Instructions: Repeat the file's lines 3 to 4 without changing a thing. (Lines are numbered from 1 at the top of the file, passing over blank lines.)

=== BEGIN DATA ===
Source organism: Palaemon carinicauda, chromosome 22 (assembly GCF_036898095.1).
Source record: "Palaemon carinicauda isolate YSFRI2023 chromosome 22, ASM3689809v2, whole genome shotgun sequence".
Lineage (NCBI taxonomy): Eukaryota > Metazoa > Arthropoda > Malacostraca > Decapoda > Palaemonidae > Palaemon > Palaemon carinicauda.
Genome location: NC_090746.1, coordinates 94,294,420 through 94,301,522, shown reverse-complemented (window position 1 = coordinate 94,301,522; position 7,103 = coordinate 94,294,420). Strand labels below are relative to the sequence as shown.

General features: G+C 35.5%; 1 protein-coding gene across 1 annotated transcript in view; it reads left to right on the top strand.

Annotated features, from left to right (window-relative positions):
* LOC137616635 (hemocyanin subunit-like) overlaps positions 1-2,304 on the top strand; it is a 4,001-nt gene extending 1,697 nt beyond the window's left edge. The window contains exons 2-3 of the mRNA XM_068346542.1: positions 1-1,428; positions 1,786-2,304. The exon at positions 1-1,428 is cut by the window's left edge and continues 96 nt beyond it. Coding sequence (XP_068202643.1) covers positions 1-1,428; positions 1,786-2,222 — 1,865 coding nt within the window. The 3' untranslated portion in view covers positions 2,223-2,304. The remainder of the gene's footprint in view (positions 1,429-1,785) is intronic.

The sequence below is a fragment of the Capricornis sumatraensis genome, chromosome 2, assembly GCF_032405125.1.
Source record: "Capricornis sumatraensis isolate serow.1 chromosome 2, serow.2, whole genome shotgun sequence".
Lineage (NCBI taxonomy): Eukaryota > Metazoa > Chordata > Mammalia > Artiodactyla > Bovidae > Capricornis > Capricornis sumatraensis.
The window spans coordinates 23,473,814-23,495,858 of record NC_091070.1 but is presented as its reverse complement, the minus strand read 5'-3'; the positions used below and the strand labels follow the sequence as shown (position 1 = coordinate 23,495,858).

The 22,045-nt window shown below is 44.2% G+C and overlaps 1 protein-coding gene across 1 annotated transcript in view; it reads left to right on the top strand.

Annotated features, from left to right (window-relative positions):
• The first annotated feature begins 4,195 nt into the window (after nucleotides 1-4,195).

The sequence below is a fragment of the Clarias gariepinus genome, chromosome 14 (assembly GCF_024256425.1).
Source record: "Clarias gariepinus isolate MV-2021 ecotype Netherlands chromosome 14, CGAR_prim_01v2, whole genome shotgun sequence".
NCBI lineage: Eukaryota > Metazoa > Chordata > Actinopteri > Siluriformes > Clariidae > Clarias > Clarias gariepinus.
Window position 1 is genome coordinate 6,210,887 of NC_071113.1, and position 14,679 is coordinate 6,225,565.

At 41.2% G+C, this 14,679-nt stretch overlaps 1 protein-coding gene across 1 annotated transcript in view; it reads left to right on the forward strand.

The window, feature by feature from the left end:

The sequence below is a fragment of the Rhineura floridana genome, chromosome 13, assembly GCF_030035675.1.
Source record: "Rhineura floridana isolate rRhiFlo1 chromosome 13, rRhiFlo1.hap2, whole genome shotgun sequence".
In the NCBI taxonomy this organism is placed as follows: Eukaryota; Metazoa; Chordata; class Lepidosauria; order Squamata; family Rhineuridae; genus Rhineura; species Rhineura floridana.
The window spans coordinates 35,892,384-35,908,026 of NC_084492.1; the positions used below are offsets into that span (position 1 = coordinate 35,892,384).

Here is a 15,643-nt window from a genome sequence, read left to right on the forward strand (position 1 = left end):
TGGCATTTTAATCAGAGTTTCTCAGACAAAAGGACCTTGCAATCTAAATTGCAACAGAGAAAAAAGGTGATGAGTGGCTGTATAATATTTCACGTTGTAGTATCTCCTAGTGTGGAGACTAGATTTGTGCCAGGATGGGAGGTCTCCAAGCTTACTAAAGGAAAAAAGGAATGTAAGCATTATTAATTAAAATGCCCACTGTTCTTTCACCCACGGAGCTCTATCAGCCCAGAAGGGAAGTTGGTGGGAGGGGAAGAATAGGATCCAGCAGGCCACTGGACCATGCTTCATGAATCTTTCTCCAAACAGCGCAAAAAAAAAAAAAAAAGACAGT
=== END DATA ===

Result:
Lineage (NCBI taxonomy): Eukaryota > Metazoa > Arthropoda > Malacostraca > Decapoda > Palaemonidae > Palaemon > Palaemon carinicauda.
Genome location: NC_090746.1, coordinates 94,294,420 through 94,301,522, shown reverse-complemented (window position 1 = coordinate 94,301,522; position 7,103 = coordinate 94,294,420). Strand labels below are relative to the sequence as shown.